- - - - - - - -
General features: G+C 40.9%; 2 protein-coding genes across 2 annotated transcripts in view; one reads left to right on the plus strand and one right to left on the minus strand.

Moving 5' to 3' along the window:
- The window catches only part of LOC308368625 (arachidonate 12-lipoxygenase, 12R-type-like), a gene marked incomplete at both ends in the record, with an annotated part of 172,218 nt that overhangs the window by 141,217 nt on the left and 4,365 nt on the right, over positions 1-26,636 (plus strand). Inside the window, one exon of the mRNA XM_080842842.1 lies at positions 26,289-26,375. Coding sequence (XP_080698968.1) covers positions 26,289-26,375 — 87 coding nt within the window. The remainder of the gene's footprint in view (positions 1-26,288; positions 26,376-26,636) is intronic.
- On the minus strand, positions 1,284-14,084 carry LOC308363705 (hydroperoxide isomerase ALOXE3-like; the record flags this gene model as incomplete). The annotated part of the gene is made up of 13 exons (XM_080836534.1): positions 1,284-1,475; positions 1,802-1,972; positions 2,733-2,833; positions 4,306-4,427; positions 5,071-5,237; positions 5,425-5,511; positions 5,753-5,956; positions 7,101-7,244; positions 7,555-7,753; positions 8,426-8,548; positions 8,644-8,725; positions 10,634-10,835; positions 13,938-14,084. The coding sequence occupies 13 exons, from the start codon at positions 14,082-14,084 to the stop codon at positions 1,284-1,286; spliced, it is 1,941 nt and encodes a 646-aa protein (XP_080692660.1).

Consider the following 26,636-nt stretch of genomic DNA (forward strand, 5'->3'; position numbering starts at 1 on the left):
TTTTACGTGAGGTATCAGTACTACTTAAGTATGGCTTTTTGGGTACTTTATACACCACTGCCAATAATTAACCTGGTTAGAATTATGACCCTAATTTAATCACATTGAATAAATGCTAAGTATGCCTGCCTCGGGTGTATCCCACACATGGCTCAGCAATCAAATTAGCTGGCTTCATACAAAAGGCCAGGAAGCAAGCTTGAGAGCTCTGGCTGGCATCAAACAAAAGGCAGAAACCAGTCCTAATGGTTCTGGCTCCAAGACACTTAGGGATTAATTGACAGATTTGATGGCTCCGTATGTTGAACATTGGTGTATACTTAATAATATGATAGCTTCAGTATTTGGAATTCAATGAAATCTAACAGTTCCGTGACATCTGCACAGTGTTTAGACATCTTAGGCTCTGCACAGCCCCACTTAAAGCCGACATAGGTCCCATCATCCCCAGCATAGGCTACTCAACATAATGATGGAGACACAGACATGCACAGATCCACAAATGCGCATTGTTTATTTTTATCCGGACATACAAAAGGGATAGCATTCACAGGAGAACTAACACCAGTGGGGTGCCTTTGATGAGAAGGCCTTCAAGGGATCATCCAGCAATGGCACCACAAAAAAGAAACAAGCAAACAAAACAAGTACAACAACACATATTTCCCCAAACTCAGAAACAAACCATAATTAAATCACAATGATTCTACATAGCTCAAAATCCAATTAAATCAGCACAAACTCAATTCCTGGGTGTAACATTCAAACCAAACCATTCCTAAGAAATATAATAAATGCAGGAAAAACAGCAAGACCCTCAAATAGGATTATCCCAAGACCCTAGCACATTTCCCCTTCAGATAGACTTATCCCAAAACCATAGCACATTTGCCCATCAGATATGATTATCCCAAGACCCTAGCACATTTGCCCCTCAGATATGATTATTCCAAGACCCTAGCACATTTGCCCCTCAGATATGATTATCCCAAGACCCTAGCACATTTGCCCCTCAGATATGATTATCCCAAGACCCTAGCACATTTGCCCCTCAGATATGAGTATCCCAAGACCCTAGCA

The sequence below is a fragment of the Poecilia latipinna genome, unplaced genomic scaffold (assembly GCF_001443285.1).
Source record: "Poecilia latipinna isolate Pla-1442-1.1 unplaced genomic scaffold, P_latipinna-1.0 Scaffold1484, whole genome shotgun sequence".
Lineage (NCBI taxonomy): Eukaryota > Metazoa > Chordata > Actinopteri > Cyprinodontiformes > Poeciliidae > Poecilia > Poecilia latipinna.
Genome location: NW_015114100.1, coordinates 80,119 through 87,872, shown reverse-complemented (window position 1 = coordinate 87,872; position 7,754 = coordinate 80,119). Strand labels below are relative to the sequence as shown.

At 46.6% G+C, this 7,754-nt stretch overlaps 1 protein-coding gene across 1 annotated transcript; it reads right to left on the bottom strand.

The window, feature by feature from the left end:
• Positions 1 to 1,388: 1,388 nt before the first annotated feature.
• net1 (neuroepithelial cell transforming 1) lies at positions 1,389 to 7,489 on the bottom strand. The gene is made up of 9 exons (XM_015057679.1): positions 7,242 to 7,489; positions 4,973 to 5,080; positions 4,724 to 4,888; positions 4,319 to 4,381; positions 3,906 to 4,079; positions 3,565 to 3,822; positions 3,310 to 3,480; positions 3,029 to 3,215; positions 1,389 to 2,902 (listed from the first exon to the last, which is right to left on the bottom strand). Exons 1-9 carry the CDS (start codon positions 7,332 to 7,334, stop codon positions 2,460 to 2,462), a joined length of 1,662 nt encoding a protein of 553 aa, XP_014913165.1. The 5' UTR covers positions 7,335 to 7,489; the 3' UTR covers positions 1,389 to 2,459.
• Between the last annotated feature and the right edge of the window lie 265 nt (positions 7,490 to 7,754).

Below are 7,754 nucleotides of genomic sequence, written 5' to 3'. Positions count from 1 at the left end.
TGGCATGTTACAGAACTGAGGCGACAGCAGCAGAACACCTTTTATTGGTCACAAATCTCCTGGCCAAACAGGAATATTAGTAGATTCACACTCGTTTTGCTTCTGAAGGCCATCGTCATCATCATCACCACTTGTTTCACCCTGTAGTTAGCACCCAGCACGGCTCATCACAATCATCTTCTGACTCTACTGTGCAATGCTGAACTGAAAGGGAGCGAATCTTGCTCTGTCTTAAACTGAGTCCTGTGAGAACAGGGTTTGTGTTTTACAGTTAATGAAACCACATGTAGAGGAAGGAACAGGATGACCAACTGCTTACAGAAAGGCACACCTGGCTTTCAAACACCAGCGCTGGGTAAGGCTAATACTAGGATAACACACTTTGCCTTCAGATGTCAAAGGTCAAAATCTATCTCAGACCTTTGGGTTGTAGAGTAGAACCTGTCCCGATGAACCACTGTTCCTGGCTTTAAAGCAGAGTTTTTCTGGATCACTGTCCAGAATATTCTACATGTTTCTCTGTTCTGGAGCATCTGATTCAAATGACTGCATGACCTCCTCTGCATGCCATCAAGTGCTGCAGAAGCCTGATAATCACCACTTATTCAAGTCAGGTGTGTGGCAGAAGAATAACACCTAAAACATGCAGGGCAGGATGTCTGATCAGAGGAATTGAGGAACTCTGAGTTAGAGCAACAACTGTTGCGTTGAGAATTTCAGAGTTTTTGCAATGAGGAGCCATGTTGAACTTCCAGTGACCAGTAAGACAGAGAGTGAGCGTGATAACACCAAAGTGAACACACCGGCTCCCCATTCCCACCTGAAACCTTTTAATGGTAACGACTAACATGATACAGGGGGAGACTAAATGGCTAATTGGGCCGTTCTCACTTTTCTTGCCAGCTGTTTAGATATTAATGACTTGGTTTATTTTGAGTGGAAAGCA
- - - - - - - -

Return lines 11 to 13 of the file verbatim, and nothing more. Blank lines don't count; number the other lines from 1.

At 46.6% G+C, this 7,754-nt stretch overlaps 1 protein-coding gene across 1 annotated transcript; it reads right to left on the bottom strand.

The window, feature by feature from the left end:
• Positions 1 to 1,388: 1,388 nt before the first annotated feature.